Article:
743 F2d 761 Henry v. L Wainwright

743 F.2d 761

James Dupree HENRY, Petitioner-Appellant,
Louie L. WAINWRIGHT, Respondent-Appellee.

No. 84-3647.

United States Court of Appeals,
Eleventh Circuit.

Sept. 19, 1984.

Richard H. Burr, III, West Palm Beach, Fla., for petitioner-appellant.

Jim Smith, Atty. Gen., Richard W. Prospect, Asst. Atty. Gen., Daytona Beach, Fla., for respondent-appellee.

Appeal from the United States District Court for the Middle District of Florida.

Before HILL, KRAVITCH and ANDERSON, Circuit Judges.


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Petitioner, James Dupree Henry, is under sentence of the state courts of Florida to be executed for the murder of Zellie L. Riley in 1974. The petition for writ of habeas corpus, 28 U.S.C. Sec. 2254, here under consideration is a successive petition. See Henry v. Wainwright, 661 F.2d 56 (5th Cir., Unit B 1981), cert. granted and case vacated and remanded for reconsideration, 457 U.S. 1114, 102 S.Ct. 2922, 73 L.Ed.2d 1326 (1982), aff'd on remand, 686 F.2d 311 (5th Cir., Unit B 1982), cert. granted and case vacated and remanded for reconsideration, --- U.S. ----, 103 S.Ct. 3566, 77 L.Ed.2d 1407 (1983), reversed on remand, 721 F.2d 990 (5th Cir., Unit B 1983), cert. denied, --- U.S. ----, 104 S.Ct. 2374, 80 L.Ed.2d 846 (1984).


Henry brings to this court an application for a certificate of probable cause to appeal from adverse judgment of the district court, and an application for a stay of execution. This court set the matter for a hearing but notified all parties the hearing would encompass all issues on the proposed appeal including the merits. A temporary stay was entered staying petitioner's execution until 7:00 a.m. on September 20, 1984, or until further order of this court. Oral argument was heard in Atlanta, Georgia for approximately 2 hours 40 minutes today, September 19, 1984.


Henry raises four claims in his petition for relief under 28 U.S.C. Sec. 2254.


First, Henry contends that he has discovered new evidence in the form of a recent mental evaluation showing that the petitioner was an intellectually limited, brain-damaged individual with very poor judgment, and a propensity to impulsive action and violence. He contends that this evidence should be considered at a new sentencing hearing. We conclude that the facts underlying this claim were known or reasonably should have been known to the defendant and his counsel at the time of his sentencing trial ten years ago, and Henry has not proffered any justifiable reason for his delay in asserting this claim. The fact that the significance of the underlying facts was not then known is primarily, we conclude, because the significance was not great. The examination reports proffered as supporting this contention, while thorough and detailed, indicate little more than that the petitioner's psychological make-up of unknown origin but perhaps limited to early abuse and trauma, inclines him towards inappropriate violent responses. His pattern of activities prior to the trial revealed this though not confirmed by expert evaluations. We therefore agree with the district judge that this claim constitutes an abuse of the writ and, that the ends of justice do not require its further consideration.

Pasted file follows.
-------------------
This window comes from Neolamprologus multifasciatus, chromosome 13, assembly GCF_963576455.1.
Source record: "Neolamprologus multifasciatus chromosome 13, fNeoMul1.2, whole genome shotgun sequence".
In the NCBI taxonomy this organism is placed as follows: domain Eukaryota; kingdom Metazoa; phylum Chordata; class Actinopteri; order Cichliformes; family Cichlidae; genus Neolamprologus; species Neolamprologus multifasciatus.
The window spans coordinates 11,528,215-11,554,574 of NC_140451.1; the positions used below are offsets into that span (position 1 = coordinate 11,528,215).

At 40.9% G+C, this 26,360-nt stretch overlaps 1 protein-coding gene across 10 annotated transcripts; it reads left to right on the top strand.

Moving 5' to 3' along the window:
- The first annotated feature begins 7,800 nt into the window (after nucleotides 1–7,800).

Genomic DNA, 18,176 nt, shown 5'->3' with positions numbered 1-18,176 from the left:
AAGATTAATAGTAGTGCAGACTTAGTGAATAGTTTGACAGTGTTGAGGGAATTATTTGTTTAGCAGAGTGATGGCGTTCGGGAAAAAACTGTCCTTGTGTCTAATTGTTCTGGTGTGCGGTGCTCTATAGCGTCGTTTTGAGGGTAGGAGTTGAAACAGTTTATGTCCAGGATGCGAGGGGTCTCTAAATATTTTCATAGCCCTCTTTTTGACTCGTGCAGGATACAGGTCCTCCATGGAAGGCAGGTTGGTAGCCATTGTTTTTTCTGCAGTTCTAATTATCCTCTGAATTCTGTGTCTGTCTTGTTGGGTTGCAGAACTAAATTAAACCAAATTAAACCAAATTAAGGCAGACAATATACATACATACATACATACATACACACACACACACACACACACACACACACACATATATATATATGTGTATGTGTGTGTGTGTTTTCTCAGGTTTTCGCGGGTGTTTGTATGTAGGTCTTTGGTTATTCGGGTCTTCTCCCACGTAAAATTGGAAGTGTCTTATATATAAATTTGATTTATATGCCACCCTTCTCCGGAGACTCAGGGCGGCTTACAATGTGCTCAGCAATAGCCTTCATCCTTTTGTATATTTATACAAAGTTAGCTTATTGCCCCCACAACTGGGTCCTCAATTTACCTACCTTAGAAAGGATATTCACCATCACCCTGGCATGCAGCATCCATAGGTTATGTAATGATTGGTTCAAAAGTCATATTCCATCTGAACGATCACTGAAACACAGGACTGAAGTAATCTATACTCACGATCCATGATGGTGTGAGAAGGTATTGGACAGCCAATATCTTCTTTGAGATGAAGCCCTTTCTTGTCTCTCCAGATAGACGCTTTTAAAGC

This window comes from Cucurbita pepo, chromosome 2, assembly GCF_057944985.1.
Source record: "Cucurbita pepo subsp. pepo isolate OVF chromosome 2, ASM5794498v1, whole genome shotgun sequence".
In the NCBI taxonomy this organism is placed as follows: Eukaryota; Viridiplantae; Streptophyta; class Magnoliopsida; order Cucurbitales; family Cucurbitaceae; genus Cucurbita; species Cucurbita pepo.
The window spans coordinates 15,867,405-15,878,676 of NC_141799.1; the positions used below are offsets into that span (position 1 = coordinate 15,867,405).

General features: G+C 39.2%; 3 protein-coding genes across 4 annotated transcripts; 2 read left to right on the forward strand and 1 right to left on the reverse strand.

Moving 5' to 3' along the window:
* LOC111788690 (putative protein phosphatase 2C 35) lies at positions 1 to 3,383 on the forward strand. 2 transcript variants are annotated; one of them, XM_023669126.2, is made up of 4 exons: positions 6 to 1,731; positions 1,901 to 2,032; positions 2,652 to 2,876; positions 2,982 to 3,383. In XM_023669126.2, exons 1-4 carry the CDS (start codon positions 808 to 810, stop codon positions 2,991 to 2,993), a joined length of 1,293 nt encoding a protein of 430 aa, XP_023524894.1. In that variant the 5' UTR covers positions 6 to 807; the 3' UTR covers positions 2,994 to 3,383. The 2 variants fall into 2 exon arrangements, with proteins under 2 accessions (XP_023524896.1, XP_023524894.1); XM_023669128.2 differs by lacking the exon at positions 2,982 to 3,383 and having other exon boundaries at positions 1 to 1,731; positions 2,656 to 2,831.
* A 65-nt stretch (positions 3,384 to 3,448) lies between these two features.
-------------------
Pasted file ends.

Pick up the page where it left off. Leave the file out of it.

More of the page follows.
Second, Henry asserts a claim which is merely a variation of the race discrimination claims rejected by the Supreme Court in Sullivan v. Wainwright, 721 F.2d 316 (11th Cir.1983), stay denied, --- U.S. ----, 104 S.Ct. 450, 78 L.Ed.2d 210 (1983); Adams v. Wainwright, 734 F.2d 511 (11th Cir.1984), vacated without opinion, --- U.S. ----, 104 S.Ct. 2183, 80 L.Ed.2d 809 (1984); and Ford v. Strickland, 734 F.2d 538, 540 app. to vacate denied, --- U.S. ----, 104 S.Ct. 3498, 82 L.Ed.2d --- (1984). Couched in terms of particularized discrimination upon this petitioner in his trial, the proffered support for it is the same statistical study underlying claims of statewide misapplication of the Florida death penalty law in those cases. Nothing said to support a claim of individual discrimination in this case is alleged to have been newly discovered, all circumstances surrounding his trial having been made apparent in his trial. We view this claim as frivolous but agree with the district court that its assertion in this eleventh hour petition constitutes an abuse not required to be heard.